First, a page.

Javian, 24, Tennessee, USA
[As told to Then God Moved editor Adira Polite]
Two years ago, my husband lost his job. My husband’s a believer and incredibly honest person, so it came as a shock to us both. While interviewing for new jobs, he began working a lower-paying job. We hoped it’d be temporary, but time after time, he didn’t get the call.
This loss was not in my plan for my life. The plan I had was perfect: we’d get married, pay off all of our debt, buy a beautiful four-bedroom home, travel the world, and go on missions trips. I did everything in my power to make these dreams reality. Still, my plan didn’t work out. I had to come to terms with the fact that input doesn’t always equal output; we can work hard and do the “right” things to honor God, but we might not get what we want. I was frustrated — and that frustration only grew when I saw other people living out parts of the life that I had meticulously planned for myself.
Comparison is a battle for many of us. I used to try to fight it by building myself up. “You’re awesome, you’re amazing, it doesn’t matter what everyone else is doing.” But, as I learned in the days after my husband’s termination, looking inward doesn’t work. To teach me this, God led me to the Book of Joshua. He showed me His faithfulness to the Israelites, His sovereignty, and His plan for them.
Then, in the Book of Hebrews, I found my memory verse for the year: “Let us hold on to the confession of our hope without wavering, for He who promised is faithful” (Hebrews 10:23). I realized that, contrary to the world’s teachings, the reason we shouldn’t compare ourselves to others isn’t because we’re “just as good.” It’s because God has perfectly crafted unique journeys for each of us — journeys designed to accomplish His will.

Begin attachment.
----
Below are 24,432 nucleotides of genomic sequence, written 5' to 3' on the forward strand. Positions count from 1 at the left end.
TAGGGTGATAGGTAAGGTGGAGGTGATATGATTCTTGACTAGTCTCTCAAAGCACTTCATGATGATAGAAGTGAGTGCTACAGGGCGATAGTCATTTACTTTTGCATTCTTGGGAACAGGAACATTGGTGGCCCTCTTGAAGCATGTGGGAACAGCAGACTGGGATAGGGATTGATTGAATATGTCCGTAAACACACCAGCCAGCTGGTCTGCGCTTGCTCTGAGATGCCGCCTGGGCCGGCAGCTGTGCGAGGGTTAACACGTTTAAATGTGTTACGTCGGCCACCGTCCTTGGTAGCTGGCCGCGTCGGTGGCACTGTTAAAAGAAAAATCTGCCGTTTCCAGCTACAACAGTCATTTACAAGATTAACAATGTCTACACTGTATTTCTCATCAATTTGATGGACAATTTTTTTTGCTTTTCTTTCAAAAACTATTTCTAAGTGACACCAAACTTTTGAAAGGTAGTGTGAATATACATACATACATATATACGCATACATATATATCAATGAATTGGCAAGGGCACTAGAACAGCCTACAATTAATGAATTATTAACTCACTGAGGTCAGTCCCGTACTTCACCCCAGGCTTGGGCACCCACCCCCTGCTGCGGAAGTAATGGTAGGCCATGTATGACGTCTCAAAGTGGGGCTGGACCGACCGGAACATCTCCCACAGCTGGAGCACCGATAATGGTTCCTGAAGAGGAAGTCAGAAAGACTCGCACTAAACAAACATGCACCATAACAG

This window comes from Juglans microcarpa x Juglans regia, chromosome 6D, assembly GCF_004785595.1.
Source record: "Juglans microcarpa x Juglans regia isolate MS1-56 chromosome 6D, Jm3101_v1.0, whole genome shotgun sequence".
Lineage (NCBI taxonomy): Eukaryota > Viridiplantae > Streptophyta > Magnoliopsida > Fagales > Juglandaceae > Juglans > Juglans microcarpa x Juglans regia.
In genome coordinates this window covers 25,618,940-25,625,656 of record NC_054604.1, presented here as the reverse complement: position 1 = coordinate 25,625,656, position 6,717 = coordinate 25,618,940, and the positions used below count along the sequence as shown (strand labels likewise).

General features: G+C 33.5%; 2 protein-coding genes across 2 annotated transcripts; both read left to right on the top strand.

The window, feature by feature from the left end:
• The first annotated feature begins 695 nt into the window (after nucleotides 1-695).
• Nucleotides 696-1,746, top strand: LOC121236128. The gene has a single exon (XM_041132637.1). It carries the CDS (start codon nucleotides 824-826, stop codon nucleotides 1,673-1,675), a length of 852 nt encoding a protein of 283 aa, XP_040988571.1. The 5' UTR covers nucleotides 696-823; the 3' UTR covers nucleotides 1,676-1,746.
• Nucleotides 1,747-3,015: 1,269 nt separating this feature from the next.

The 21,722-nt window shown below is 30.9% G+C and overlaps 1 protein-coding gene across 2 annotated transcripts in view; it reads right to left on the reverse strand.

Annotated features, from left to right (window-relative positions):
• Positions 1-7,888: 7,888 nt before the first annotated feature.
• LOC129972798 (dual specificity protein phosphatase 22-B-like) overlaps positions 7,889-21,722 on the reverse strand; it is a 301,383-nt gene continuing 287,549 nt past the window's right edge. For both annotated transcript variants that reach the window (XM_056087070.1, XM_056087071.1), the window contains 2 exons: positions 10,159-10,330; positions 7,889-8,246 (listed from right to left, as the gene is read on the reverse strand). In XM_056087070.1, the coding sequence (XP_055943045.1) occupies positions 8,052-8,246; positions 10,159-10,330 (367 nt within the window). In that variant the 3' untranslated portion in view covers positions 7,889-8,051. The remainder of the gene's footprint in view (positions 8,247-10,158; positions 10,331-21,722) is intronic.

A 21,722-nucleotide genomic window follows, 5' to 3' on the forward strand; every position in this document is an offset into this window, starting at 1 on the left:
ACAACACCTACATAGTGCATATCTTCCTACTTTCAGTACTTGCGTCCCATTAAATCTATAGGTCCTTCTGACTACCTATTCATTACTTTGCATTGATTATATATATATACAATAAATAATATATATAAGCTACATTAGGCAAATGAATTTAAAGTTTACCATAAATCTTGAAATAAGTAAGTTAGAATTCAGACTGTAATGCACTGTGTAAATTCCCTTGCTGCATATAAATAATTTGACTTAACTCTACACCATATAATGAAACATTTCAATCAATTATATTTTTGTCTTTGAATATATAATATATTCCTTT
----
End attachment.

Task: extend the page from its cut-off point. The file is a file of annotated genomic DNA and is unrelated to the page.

Comparing your life to someone else’s is like comparing apples to oranges. If something is in God’s will for your life, it will happen in His timing and in a manner that brings Him glory. Period. If you’re jealous of another believer’s life, then you’re jealous of how God is using them for His glory. And if that’s true, then you want the glory that belongs to God. You’re jealous of God’s glory! That’s the same sinful desire that led to Satan’s fall. That’s dangerous.
This desire for what someone else has — known as “coveting” — reveals that something in our relationship with the Lord is lacking. When we don’t have faith in Jesus, we have a constant desire to fill a void and find our value elsewhere. Money, fame, recognition. But anyone who’s gained those things will tell you that those things don’t fully satisfy. Christ satisfies.
Learning to trust in Him alone brings so much peace. We give ourselves anxiety when we try to control our own lives and at the end of the day, we’re turning our goals, and the illusion of control, into idols. We’re trying to be the god of our own lives.
That’s not to say that we can’t have desires. We’re human. But all of our desires should flow from our foremost desire: God. As Scripture instructs, “In all your ways acknowledge Him, And He shall direct your paths” (Proverbs 3:6). God knows the desires of our hearts. We can trust Him. Comparison stops where faith in Him starts.